South Korea Kicks Somali Pirate Ass

The final score, South Korea; 21 rescued, one wounded ship’s captain, and a recaptured 11,500-ton chemical freighter. Somali Pirates; eight dead, five under arrest, no ransom, and loss of pirate boat.

Commandos attack, and pirates die; South Korean navy show the world how to do anti-piracy

Commandos from the South Korean navy stormed a ship earlier today that had been hijacked by Somali pirates in the Indian Ocean, killed at least eight of the pirates in cabin-to-cabin gunfights, captured five other pirates who wisely chose capture over death, and rescued all 21 hostages aboard the 11,500-ton chemical freighter.

The commando force suffered no injuries. The ship’s captain suffered a non-life-threatening gunshot wound during the operation. The South Korean force had a little help from a nearby U.S. Navy aircraft carrier, which also provided a helicopter to transfer the wounded Korean ship’s captain.

See also:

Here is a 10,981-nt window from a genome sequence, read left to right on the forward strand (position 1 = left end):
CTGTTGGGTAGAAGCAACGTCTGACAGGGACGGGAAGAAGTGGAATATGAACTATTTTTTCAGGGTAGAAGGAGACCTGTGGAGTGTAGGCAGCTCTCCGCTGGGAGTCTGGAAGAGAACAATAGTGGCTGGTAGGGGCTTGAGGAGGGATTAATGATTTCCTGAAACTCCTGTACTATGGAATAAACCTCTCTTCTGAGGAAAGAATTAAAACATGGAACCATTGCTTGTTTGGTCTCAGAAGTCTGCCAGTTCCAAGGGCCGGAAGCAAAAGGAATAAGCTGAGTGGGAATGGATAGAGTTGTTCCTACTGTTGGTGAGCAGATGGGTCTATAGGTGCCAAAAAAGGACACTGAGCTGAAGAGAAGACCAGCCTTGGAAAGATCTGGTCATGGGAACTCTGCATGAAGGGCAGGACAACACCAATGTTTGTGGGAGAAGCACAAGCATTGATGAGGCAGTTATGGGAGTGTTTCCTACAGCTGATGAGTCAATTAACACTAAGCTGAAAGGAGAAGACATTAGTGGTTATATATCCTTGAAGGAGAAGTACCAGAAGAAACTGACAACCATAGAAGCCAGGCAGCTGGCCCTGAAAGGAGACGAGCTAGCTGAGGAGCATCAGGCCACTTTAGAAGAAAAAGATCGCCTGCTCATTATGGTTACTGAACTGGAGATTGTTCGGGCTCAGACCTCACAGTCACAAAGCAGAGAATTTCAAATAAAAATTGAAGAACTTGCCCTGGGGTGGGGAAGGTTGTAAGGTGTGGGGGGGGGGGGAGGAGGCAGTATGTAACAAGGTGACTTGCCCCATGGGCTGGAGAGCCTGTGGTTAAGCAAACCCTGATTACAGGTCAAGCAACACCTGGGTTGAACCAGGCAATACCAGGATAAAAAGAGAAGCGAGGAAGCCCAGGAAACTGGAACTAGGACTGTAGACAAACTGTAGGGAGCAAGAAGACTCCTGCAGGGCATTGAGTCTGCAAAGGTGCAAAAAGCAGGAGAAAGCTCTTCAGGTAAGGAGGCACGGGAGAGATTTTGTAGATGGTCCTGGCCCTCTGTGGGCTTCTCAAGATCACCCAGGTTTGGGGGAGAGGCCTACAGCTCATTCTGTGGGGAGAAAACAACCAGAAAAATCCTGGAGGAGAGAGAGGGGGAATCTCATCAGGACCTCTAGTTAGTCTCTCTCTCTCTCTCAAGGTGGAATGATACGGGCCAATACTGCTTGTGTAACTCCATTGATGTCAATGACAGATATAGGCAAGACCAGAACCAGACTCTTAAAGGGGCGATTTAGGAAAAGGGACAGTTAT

South Korean forces storm hijacked ship, free hostages
Korea pushes ahead with risky operation
South Korean commandos save crew from pirates
South Korean commando raid kills eight Somali pirates
Eight Somali pirates killed as South Korea rescues freighter crew
South Korean Commandos Rescue Freighter Crew, Killing Eight Somali Pirates
S. Korean Navy Frees Crew of Hijacked Chemical Tanker
South Korea delivers setback to Somali pirates, and a warning to North Korea
South Korean raid frees hostage crew from pirates
S. Korean navy rescues hijacked cargo ship, sailors
In ‘Bold Operation,’ South Korean Commandos Kill Pirates, Rescue Crew